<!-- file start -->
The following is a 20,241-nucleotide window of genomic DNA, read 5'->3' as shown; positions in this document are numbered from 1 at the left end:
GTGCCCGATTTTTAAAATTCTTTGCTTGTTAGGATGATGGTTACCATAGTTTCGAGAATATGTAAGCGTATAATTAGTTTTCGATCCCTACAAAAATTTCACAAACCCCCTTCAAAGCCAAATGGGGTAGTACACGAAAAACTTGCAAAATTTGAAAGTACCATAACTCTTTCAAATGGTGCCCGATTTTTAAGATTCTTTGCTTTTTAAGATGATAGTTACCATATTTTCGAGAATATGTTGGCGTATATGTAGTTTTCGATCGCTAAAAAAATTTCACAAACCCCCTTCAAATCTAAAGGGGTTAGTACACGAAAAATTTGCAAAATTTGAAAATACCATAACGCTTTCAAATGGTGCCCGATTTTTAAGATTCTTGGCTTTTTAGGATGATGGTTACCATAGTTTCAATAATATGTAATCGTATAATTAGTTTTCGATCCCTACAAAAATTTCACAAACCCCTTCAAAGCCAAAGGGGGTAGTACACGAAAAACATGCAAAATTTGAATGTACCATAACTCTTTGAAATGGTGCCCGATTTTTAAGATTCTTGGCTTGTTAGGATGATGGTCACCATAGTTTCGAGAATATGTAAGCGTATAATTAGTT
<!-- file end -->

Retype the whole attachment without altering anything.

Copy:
The following is a 20,241-nucleotide window of genomic DNA, read 5'->3' as shown; positions in this document are numbered from 1 at the left end:
GTGCCCGATTTTTAAAATTCTTTGCTTGTTAGGATGATGGTTACCATAGTTTCGAGAATATGTAAGCGTATAATTAGTTTTCGATCCCTACAAAAATTTCACAAACCCCCTTCAAAGCCAAATGGGGTAGTACACGAAAAACTTGCAAAATTTGAAAGTACCATAACTCTTTCAAATGGTGCCCGATTTTTAAGATTCTTTGCTTTTTAAGATGATAGTTACCATATTTTCGAGAATATGTTGGCGTATATGTAGTTTTCGATCGCTAAAAAAATTTCACAAACCCCCTTCAAATCTAAAGGGGTTAGTACACGAAAAATTTGCAAAATTTGAAAATACCATAACGCTTTCAAATGGTGCCCGATTTTTAAGATTCTTGGCTTTTTAGGATGATGGTTACCATAGTTTCAATAATATGTAATCGTATAATTAGTTTTCGATCCCTACAAAAATTTCACAAACCCCTTCAAAGCCAAAGGGGGTAGTACACGAAAAACATGCAAAATTTGAATGTACCATAACTCTTTGAAATGGTGCCCGATTTTTAAGATTCTTGGCTTGTTAGGATGATGGTCACCATAGTTTCGAGAATATGTAAGCGTATAATTAGTT